HIT Grads to Benefit from New Articulation with ECU

WINTERVILLE—Pitt Community College administrators announced this month an agreement with East Carolina University is now in place regarding the transfer of Health Information Technology (HIT) graduates.

According to PCC HIT Director Ashleigh Walker, the bilateral agreement means students can begin their education at Pitt, where they can complete an associate degree in HIT and earn their Registered Health Information Technician (RHIT) credential. She said students can then move on to ECU for a bachelor’s degree and Registered Health Information Administrator credential.

“With PCC and ECU being in one another’s backyard, this is an efficient and effective way to get the best education for the money,” Walker said.

PCC Health Sciences Dean Donna Neal said the agreement with ECU “has been a very long time coming” and thanked Walker for her efforts to make the ‘2+2’ arrangement a reality.

“For years, our HIT graduates have found it difficult to advance their health information training,” Neal said. “Now, students can seamlessly progress from the associate degree-level of HIT training to a four-year degree and finish with a master’s degree.”

Walker explained that many graduates of PCC’s HIT program are eager to move into bachelor’s degree programs and above because opportunities in the health information field abound. She said those individuals have been forced to attend out-of-state colleges and universities, because North Carolina has been without a Health Information Management (HIM) program accredited by the Commission on Accreditation for Health Informatics and Information Management Education (CAHIIM) for several years.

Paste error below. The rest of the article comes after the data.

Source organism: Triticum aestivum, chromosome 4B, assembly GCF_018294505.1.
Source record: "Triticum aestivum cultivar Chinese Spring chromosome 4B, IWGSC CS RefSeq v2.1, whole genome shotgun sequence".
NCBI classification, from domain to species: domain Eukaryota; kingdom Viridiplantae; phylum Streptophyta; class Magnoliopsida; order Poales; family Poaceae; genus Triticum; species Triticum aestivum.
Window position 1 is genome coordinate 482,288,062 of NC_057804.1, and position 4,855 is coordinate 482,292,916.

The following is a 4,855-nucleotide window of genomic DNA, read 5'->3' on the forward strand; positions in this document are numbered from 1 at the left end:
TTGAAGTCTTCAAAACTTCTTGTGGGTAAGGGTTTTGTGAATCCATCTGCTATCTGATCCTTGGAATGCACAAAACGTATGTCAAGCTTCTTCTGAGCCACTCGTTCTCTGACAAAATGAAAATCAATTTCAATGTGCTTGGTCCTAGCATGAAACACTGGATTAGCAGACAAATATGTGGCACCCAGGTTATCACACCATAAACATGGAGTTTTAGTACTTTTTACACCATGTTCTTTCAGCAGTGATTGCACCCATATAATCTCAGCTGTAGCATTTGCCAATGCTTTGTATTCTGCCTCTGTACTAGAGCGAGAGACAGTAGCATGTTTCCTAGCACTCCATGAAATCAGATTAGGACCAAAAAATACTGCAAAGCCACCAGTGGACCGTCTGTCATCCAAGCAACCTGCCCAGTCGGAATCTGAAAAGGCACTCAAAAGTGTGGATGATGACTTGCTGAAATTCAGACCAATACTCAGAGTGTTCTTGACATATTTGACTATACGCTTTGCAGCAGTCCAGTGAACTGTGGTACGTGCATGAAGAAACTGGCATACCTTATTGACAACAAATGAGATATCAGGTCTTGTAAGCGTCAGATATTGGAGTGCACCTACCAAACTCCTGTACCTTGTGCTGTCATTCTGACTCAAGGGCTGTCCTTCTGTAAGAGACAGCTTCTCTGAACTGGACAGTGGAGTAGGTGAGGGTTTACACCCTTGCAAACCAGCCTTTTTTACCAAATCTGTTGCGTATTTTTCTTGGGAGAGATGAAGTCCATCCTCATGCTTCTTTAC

“After a short hiatus to focus on the master’s program in informatics, ECU reinstated its nationally-recognized, CAHIIM-accredited Health Information Management program in the fall of 2017, giving our Health Information Technology graduates the opportunity to pursue a four-year HIM degree,” she said.

Neal said she expects interest and enrollment in HIT programs will grow as a result of the bilateral agreement.

“The program will be small for now, since the agreement with ECU only pertains to graduates of our HIT program, but that will likely change if it is expanded and offered to other HIT graduates,” she said. “It’s exciting that PCC is part of leading the effort to make that happen.”

PCC has a long and distinguished history of producing RHIT-credentialed Health Information Technology graduates who live and work in eastern North Carolina and across the state, and Walker says this new initiative will keep the tradition going strong.